Long-term outcome of patients with antiphospholipid syndrome who undergo percutaneous coronary intervention
Perl L et al. – Patients with APS who undergo percutaneous coronary intervention (PCI) have worse long–term clinical outcomes, driven by higher rates of revascularization, than other patients undergoing PCI. Further study is warranted to examine the mechanisms underlying these findings.Methods
- Nineteen APS patients who underwent PCI between the years 2003 and 2008 were compared to 380 patients who had undergone PCI during the same period (PCI group) and were matched by age (±5 years), gender, diabetes and hypertension.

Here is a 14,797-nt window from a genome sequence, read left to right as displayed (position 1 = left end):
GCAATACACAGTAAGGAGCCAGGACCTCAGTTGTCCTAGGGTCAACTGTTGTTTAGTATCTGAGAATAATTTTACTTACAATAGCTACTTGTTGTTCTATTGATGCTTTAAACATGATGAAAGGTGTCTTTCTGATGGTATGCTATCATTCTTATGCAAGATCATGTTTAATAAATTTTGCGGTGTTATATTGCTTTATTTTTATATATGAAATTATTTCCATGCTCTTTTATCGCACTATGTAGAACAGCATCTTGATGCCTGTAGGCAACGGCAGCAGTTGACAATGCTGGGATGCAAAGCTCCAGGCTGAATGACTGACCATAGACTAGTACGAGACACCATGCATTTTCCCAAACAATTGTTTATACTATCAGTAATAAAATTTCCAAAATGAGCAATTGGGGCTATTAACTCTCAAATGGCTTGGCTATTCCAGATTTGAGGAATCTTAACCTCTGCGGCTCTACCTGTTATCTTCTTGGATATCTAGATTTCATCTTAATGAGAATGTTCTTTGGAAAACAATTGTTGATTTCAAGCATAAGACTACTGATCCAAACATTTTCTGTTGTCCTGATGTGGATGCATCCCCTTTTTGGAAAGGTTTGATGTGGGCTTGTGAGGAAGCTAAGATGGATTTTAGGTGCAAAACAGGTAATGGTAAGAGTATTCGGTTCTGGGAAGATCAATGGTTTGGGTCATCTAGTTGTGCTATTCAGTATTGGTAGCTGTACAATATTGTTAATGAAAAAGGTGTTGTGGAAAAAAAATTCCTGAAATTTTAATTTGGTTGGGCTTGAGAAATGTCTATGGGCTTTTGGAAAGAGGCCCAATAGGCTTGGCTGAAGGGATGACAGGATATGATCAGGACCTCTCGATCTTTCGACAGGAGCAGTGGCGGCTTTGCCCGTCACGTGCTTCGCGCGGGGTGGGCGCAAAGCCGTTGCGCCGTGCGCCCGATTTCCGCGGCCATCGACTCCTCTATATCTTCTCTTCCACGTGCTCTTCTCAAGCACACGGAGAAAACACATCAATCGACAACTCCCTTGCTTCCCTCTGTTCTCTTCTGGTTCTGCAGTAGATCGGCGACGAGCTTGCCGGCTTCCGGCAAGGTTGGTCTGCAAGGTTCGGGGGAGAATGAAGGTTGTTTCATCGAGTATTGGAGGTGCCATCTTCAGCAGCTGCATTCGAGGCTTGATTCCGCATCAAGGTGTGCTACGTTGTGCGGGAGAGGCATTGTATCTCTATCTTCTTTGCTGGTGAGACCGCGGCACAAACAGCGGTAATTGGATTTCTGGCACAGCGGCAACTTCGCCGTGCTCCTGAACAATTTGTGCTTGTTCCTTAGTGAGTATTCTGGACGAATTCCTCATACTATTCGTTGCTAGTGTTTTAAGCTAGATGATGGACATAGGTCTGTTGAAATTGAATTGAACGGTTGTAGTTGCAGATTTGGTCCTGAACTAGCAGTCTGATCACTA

- In addition, APS patients were compared to 1,458 patients with ST segment elevation myocardial infarction (MI) who were treated with PCI during the same period.
- Six–month to 4–year clinical outcomes were evaluated.
- The indication for PCI in the APS group was acute coronary syndrome in 52.6% of patients.
- After 1 year of follow–up, patients with APS had higher rates of target vessel revascularization than the other two groups, which translated to higher rates of major adverse cardiac events.
- There were no differences in MI or mortality rates between the groups.